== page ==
Summary: False teachers threaten the health of the Community of Faith, just as errant doctrine threatens the spiritual welfare of the people of God. The message considers how the elder is to respond to such threats.
“But as for you, O man of God, flee these things. Pursue righteousness, godliness, faith, love, steadfastness, gentleness.” 
The people of God live under constant threat even to their lives. Jesus warned His people, “Behold, I am sending you out as sheep in the midst of wolves, so be wise as serpents and innocent as doves. Beware of men, for they will deliver you over to courts and flog you in their synagogues, and you will be dragged before governors and kings for my sake, to bear witness before them and the Gentiles. When they deliver you over, do not be anxious how you are to speak or what you are to say, for what you are to say will be given to you in that hour. For it is not you who speak, but the Spirit of your Father speaking through you. Brother will deliver brother over to death, and the father his child, and children will rise against parents and have them put to death, and you will be hated by all for my name’s sake” [MATTHEW 10:16-22].
Threats to spiritual well-being are quite real for the child of God; yet, no believer lives under more severe threats than does an elder. Those opposed to righteousness are enemies of the Faith; and enemies of the Faith threaten the spiritual health of the faithful. The undershepherd has received appointment to guard the flock of God. “I exhort the elders among you, as a fellow elder and a witness of the sufferings of Christ, as well as a partaker in the glory that is going to be revealed: shepherd the flock of God that is among you, exercising oversight, not under compulsion, but willingly, as God would have you; not for shameful gain, but eagerly; not domineering over those in your charge, but being examples to the flock” [1 PETER 5:1-3].
The Big Fisherman’s words echo those delivered by Paul to the elders of Ephesus. “Be on guard for yourselves and for all the flock that the Holy Spirit has appointed you to as overseers, to shepherd the church of God, which He purchased with His own blood. I know that after my departure savage wolves will come in among you, not sparing the flock. And men will rise up from your own number with deviant doctrines to lure the disciples into following them. Therefore be on the alert, remembering that night and day for three years I did not stop warning each one of you with tears”  [ACTS 20:28-31].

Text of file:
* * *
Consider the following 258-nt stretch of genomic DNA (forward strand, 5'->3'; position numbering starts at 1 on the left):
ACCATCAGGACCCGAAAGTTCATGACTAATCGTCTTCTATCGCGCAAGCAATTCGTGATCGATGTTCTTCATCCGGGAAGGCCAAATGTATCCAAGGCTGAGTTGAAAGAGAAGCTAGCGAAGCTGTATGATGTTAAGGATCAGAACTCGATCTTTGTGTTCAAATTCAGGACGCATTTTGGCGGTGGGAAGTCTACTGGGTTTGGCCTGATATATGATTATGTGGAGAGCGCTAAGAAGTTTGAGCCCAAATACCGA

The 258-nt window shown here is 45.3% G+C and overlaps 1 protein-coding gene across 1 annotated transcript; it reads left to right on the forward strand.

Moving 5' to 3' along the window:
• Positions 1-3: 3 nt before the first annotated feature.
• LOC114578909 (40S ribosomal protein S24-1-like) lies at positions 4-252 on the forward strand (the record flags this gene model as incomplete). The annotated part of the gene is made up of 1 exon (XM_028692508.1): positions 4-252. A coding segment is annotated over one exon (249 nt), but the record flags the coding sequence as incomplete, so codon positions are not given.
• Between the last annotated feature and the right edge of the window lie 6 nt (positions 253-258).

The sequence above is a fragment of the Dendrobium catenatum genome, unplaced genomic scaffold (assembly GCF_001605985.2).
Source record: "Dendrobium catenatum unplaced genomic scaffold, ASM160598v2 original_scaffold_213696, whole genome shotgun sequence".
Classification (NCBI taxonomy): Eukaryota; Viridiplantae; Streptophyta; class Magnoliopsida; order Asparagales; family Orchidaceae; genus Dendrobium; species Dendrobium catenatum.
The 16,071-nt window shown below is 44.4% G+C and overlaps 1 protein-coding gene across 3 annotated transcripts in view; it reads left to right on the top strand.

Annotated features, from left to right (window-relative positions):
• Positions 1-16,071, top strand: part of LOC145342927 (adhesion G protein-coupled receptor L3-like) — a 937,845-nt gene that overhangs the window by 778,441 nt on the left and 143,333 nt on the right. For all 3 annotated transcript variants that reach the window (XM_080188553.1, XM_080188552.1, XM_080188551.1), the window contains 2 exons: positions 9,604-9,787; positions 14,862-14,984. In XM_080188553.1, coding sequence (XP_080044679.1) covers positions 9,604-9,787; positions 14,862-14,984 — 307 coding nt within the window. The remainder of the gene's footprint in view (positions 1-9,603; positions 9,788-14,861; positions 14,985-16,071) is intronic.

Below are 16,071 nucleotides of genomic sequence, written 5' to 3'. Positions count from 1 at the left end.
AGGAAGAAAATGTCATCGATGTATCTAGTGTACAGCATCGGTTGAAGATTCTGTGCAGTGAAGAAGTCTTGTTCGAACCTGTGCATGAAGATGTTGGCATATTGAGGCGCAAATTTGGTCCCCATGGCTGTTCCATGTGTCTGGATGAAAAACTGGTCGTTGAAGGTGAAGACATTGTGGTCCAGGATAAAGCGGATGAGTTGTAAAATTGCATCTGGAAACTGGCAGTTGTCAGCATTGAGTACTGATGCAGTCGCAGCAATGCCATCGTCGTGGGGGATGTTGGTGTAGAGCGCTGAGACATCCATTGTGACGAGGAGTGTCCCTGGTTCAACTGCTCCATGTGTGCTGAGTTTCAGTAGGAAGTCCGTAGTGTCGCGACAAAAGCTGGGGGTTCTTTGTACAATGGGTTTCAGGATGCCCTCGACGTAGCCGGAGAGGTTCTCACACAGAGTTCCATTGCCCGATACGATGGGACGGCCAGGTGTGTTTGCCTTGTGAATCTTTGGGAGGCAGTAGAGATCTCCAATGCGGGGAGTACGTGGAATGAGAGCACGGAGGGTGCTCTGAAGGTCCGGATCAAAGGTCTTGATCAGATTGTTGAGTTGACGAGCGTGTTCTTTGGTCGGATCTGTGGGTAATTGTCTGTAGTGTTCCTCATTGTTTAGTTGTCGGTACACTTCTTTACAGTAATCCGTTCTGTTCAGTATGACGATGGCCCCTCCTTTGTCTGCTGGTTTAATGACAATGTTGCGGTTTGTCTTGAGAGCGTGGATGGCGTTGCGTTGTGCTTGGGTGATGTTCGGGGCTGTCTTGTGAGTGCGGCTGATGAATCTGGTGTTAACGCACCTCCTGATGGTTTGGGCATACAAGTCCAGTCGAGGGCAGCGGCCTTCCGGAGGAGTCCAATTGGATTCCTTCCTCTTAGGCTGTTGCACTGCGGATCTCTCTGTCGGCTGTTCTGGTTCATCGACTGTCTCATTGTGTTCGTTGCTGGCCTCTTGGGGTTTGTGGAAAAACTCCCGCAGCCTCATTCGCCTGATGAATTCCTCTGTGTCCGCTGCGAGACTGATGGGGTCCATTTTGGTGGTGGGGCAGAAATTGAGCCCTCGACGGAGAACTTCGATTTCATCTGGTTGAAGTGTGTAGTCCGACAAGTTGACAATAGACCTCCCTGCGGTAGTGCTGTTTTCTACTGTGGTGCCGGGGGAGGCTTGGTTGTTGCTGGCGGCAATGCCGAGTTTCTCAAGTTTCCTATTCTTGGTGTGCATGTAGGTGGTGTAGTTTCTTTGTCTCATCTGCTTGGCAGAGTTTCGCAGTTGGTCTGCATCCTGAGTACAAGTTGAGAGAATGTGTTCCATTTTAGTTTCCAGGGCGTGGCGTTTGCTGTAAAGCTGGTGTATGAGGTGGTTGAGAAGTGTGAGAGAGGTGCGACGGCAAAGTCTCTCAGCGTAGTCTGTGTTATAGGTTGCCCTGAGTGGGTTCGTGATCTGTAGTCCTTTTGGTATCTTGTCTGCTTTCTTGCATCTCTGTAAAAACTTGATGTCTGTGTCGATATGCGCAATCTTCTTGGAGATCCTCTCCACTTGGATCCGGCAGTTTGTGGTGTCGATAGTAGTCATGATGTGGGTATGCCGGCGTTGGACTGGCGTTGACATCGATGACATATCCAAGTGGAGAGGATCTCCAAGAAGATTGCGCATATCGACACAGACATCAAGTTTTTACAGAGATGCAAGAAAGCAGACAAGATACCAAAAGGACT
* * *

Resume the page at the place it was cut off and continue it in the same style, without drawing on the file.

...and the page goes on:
The man of God is charged with mounting an aggressive defence against spiritual assault. “Beloved, although I was very eager to write to you about our common salvation, I found it necessary to write appealing to you to contend for the faith that was once for all delivered to the saints. For certain people have crept in unnoticed who long ago were designated for this condemnation, ungodly people, who pervert the grace of our God into sensuality and deny our only Master and Lord, Jesus Christ” [JUDE 3, 4].
If the overseer fails to guard his own heart, he jeopardises not only his spiritual standing with the Master and he imperils the spiritual health of the flock for which he accepted responsibility. Should the man of God succumb to the temptation to treat his service as a mere job, or should he begin to compromise with the wicked attitudes of this fallen world, the spiritual health of the congregation and the advance of the work of Christ through that assembly will be endangered. Thus, the warnings of the Word directed to the elder are essential.
We have witnessed the Apostle providing instructions for the general conduct of the elders as they provide oversight of the congregation. Paul has implemented a measure of order that was lacking in the assembly. Suddenly, precipitously, he shifts attention to Timothy. Paul writes, “Sù dé,” thrusting the second personal singular personal pronoun to the front of the sentence for emphasis. The false teachers are left behind—they have been addressed and he assumes Timothy will shortly take care of their pernicious efforts to wreak havoc of the church. From this point to the end of the book, the Apostle is addressing Timothy—and indirectly, every elder until the Master returns.
The first sentence of this final portion of the missive is the foundation for our study this day. Paul will provide quite personal instruction that each one who occupies the sacred desk must take to heart. Focus with me that together we may learn, holding those who provide oversight accountable to the Word of the Living God.
O MAN OF GOD — “But as for you, O man of God…” It is distressingly easy to pass over some gems that are included in the Word because we have grown familiar with the language. For instance, the Apostle addresses Timothy as the “man of God.” It is at once a word of supreme confidence and high expectation. Applied to Timothy, it is high commendation, indeed. However, I am prepared to argue that this designation should apply to each pastor. The elder is to be a “man of God.”